Dec. 9 (UPI) -- The European Space Agency has agreed to fund a mission to remove a piece of space debris -- the first of its kind -- as part of the agency's new Space Safety program.
The mission, announced Monday, will be executed by a consortium of aerospace companies, led by the Swiss startup Clearspace, which was founded by a group of space debris researchers working at the Ecole Polytechnique Fédérale de Lausanne research institute, EPFL.
ESA expects the mission to launch in 2025.
"This is the right time for such a mission," Luc Piguet, founder and CEO of ClearSpace, said in a news update from ESA. "The space debris issue is more pressing than ever before. Today we have nearly 2,000 live satellites in space and more than 3,000 failed ones."
Currently, scientists with the U.S. military and space agencies around the globe use tracking data and probability models to help active government-owned and private satellites avoid pieces of junk. But the problem of space debris is getting worse.
The growth of the private space industry and the shrinking of satellite technology has made it cheaper and easier to launch a satellite than ever before. Every year, hundreds of new satellites are sent into space.
Many experts predict low Earth orbit will eventually become so crowded that more interventionist methods will be necessary -- in other words, debris removal.
To demonstrate the feasibility of space debris removal, engineers with the ClearSpace-1 mission will launch a four-armed robotic junk collector to retrieve Vespa, a small satellite launched by ESA in 2013. Vespa, though defunct, remains in orbit around Earth at a distance of 497 miles.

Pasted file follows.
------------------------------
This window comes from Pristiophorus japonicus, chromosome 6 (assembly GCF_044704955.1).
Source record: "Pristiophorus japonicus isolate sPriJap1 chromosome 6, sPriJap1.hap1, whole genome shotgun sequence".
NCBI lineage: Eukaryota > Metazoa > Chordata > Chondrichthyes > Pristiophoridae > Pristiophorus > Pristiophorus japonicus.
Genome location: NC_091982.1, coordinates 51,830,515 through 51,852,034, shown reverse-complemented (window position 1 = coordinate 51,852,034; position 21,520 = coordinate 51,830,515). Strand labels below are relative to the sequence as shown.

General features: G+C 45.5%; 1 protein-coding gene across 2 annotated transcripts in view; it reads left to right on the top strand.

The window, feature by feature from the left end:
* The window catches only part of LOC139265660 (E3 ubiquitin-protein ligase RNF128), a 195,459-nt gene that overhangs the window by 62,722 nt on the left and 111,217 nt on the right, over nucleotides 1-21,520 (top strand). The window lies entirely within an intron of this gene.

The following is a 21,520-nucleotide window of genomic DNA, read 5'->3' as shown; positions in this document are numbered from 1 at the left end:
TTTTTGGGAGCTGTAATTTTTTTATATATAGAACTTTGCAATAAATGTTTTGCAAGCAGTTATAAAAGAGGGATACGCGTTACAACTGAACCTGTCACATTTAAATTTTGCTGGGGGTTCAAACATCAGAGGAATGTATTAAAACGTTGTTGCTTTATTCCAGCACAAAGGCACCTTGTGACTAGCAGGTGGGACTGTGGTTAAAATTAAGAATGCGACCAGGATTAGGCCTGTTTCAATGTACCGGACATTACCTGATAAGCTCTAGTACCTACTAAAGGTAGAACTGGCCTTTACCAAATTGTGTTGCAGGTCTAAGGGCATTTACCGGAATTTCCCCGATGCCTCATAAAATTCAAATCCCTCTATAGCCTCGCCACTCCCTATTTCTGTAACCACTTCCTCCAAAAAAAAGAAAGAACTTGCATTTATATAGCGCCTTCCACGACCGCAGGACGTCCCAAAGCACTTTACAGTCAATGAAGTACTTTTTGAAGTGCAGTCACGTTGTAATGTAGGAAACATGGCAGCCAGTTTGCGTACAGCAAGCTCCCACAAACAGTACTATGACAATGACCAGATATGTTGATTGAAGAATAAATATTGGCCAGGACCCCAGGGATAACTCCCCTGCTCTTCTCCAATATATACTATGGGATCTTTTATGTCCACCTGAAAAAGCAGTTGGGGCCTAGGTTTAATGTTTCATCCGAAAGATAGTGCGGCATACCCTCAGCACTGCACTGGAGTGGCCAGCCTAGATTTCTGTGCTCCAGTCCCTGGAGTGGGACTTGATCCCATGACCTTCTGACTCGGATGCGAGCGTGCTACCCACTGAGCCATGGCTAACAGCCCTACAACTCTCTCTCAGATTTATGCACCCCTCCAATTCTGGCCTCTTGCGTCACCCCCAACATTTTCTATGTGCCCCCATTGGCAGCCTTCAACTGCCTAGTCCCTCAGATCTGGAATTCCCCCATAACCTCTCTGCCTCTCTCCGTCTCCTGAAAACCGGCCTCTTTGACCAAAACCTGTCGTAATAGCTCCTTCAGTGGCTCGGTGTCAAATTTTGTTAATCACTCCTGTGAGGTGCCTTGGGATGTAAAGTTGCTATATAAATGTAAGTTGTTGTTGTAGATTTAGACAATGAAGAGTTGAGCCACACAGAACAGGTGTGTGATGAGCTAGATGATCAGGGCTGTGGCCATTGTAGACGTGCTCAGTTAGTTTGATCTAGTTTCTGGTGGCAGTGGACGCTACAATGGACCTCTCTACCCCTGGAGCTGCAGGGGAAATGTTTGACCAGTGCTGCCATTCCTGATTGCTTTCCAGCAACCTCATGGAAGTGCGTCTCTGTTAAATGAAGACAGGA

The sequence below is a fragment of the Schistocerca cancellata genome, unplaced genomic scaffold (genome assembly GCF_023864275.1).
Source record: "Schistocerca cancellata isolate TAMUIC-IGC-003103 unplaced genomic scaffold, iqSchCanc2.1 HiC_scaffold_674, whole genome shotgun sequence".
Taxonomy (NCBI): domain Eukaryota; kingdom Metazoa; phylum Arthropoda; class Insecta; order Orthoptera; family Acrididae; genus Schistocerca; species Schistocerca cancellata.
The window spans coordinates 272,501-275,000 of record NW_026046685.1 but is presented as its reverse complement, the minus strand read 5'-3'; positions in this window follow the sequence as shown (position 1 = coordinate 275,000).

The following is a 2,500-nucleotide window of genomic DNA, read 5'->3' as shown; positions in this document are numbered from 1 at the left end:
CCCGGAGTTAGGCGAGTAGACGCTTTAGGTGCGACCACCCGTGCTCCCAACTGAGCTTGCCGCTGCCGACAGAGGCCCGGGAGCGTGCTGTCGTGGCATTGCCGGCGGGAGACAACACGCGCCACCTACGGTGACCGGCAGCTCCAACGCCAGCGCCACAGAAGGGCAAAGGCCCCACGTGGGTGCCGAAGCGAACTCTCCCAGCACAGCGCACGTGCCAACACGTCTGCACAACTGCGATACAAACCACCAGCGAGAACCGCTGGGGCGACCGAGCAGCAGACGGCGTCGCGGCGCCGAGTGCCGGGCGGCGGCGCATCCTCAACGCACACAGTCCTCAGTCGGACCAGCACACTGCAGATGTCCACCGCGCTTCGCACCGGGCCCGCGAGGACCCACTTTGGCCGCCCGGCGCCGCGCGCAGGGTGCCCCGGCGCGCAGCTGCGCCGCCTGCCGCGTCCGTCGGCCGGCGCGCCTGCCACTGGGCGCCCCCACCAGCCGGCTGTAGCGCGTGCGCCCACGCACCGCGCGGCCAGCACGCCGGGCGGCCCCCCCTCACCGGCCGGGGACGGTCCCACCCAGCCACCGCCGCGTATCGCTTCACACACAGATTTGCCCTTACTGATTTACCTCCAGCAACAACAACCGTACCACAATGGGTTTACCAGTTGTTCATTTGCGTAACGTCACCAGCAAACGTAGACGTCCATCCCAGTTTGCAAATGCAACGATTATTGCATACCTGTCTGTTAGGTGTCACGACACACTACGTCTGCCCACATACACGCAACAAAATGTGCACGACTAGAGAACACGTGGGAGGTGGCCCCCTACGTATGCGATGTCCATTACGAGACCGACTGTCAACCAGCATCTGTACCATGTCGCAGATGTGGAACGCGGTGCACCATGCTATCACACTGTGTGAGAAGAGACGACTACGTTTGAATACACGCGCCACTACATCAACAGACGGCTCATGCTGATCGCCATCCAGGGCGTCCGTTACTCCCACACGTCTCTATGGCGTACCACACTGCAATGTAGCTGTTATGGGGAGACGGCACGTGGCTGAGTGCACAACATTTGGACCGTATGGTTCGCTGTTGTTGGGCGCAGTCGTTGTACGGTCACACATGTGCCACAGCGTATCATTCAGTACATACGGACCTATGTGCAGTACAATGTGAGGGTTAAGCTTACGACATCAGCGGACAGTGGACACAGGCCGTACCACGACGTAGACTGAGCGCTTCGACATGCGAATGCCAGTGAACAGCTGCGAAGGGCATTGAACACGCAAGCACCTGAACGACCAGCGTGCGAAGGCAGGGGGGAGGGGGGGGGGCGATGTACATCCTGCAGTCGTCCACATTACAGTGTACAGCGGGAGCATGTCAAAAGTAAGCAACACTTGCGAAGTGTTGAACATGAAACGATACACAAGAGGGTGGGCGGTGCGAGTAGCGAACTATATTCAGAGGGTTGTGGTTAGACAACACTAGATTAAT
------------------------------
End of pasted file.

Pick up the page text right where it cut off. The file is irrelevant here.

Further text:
At a meeting held in Seville, Spain, at the end of November, ESA leaders agreed that the growing problem of space junk required action.
"Imagine how dangerous sailing the high seas would be if all the ships ever lost in history were still drifting on top of the water," said ESA Director General Jan Wörner. "That is the current situation in orbit, and it cannot be allowed to continue. ESA's Member States have given their strong support to this new mission, which also points the way forward to essential new commercial services in the future."
Space agencies, aerospace companies and a variety of research institutions continue to work to improve guidelines for space launches in order minimize the impacts of new satellites and spacecraft on low Earth orbit congestion.
But even if all launches were called off today, low Earth orbit will continue to get increasingly dangerous for active satellites. When pieces of debris collide and break apart, the shrapnel scatters and increases the odds of future collisions -- a cascading effect.
Data collected by the U.S. government shows congestion in low Earth orbit gets worse every day.
"We're at a tipping point right now," John Crassidis, a professor of mechanical and aerospace engineering at the University of Buffalo, told UPI earlier this year.
Some space junk experts suggest low Earth orbit, LEO, could become overwhelmed by space debris within 50 years.
Once the ClearSpace-1 mission probe grabs Vespa, it will fall back into Earth's atmosphere and burn up. Such a technique for debris removal isn't economically sustainable. Experts hope future cleanup probes will be able to grab a piece of junk, deposit into the atmosphere and continue on to collect more debris.